Auto Industry Drives The Smart Factories Movement


The study found that when it comes to smart factories, the auto industry is more bullish than its peers in manufacturing.

The auto industry appears to be stepping on the accelerator when it comes to developing smart, connected factories. The speed of this transformation depends on how quickly key digital technologies can advance.

These are the key takeaways in Capgemini’s latest Smart Factories in Automotive study, a follow up to last year’s research which tracked the deployment of smart factories by automotive OEMs and suppliers.

See also: Manufacturing Leads the IoT Pack

The latest study, written by Markus Winkler and Dr. Rainer Mehl, found that the auto industry is more “bullish” than the rest of its peers in manufacturing. The industry plans to increase investment in smart factories by 60% over the next three years, with the goal of making close to half of its factories (44%) highly connected. By contrast, consumer product manufacturers hope to achieve 37% smart factory coverage by that time, and discrete manufacturers are targeting 41%.

Currently, about 30% of auto manufacturing facilities can be considered smart factories. This will potentially adding $167 billion in productivity gains, Winkler and Mehl predict. They identify three key digital technologies that are enabling the smart factory:

  • “Connectivity: for example, leveraging the Industrial IoT to collect data from existing equipment and new sensors
  • “Intelligent automation: for example, advanced robotics, machine vision, distributed control, and drones
  • “Cloud-scale data management and analytics: for example, implementing predictive analytics/AI”

In addition, almost half (48%) of executives believe they’re making better progress on their smart factory roadmap, versus 38% of those surveyed in 2018, however, only one in 10 auto firms are currently reaping significant benefits from these smart factories.

Winkler and Mehl say a confluence of technology initiatives are needed to make this all possible:

IT–OT convergence: Information and operational technology and teams are integral to the success of smart factories. “End-to-end digital continuity, from design to operations, is only possible when all systems can be connected and speak to each other in a common language,” they explain. “This is why IT– OT convergence is such a critical aspect of achieving scale with smart factories.” At the same time, only 37% of organizations in the Capgemini survey said that they had “set up a new governance model to ensure that IT and OT work in synchronization. In addition, only around a third (34%) said they had a complete view of the data flows across all processes and all IT–OT systems.”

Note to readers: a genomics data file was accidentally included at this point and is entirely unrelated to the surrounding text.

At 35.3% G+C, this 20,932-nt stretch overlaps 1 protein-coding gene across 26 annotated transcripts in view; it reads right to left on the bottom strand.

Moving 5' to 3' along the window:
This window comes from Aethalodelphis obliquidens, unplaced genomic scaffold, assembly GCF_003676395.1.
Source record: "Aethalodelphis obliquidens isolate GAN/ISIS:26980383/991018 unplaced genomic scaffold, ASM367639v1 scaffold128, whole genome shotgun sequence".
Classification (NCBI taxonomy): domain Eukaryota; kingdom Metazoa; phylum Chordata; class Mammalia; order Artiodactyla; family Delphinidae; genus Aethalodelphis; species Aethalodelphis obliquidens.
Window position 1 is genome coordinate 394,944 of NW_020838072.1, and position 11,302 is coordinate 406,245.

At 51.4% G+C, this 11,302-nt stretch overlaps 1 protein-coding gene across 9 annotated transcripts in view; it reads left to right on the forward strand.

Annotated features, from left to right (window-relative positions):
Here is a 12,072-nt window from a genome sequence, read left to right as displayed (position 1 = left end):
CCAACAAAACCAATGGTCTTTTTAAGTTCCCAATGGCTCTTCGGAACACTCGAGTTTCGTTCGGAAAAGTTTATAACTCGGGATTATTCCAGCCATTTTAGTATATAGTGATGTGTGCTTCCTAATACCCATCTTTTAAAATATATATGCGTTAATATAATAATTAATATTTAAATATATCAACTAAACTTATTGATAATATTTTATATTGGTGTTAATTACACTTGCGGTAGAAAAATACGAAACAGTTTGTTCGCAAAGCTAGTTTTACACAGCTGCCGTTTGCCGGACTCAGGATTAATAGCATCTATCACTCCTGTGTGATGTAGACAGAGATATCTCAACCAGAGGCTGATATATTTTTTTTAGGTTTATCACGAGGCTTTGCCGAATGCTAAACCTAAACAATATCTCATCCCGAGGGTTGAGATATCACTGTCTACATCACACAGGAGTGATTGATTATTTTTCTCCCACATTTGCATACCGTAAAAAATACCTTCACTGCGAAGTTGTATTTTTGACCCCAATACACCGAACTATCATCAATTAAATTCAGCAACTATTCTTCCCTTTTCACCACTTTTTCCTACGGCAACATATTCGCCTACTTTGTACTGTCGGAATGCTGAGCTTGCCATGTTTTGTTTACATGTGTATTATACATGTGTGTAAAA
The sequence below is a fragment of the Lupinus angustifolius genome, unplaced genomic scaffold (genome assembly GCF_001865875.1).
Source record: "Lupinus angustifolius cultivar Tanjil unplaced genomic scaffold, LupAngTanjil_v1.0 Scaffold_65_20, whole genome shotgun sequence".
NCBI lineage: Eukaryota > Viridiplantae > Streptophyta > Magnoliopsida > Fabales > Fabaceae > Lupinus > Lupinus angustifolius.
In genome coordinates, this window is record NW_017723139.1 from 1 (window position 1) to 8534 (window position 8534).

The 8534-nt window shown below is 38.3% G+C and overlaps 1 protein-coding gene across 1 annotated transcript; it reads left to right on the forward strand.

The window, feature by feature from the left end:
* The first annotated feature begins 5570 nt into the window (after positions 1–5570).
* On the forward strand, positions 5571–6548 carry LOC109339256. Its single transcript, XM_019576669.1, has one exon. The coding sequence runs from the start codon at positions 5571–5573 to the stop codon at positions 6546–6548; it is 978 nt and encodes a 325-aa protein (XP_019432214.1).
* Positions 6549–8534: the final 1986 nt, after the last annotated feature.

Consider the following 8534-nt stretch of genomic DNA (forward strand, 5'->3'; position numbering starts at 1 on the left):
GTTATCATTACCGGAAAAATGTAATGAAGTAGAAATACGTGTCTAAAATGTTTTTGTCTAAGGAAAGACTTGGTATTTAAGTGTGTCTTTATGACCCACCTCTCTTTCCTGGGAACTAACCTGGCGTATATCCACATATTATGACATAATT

Industrial IoT keeps growing: These hyper-networking technologies are gaining prominence, the study finds. “While there are considerable challenges in scaling IIoT solutions – with only one in five auto firms saying IIoT is scalable – around a third agreed that it holds significant benefit potential.”

5G shows promise: “5G is a critical element in the automotive industry’s digital transformation,” Winkler and Mehl state. “Auto firms consider 5G to be a key, top-two enabler of their digital transformation, just behind cloud computing.”

Mercedes-Benz is one of the industry leaders when it comes to smart factories, Winkler and Mehl relate. The company has advanced digital-twin technology that can “virtually simulate its production process, right from the press plant to final assembly,” they explain. “To illustrate the scale of this, around 4,000 individual processes are examined for assembly alone, before production begins.”

Mercedes-Benz is also building what it calls “Factory 56” — a new smart factory that will be used to produce luxury, hybrid, pure electric, and self-driving cars. The factory also employs advanced data analytics to create self-learning and self-optimizing production systems, Winkler and Mehl add. “For example, its cylinder head production system captures and evaluates 600 parameters that influence quality, which has helped to reduce the rejection rate by a factor of 4.14.”

Taking the assembly line concept to the next level, the new Mercedes-Benz factory also employs “TecLines,” in which “driverless transport systems move build-in-programs from section to section,” Winkler and Mehl explain. “Quick reaction time is achieved by early detection of inconsistencies in the supply chain, using tracking and tracing.” In addition, the factory makes full use of IoT, based on a 5G mobile network now being tested.



About Joe McKendrick

Joe McKendrick is RTInsights Industry Editor and industry analyst focusing on artificial intelligence, digital, cloud and Big Data topics. His work also appears in Forbes an Harvard Business Review. Over the last three years, he served as co-chair for the AI Summit in New York, as well as on the organizing committee for IEEE's International Conferences on Edge Computing. (full bio). Follow him on Twitter @joemckendrick.

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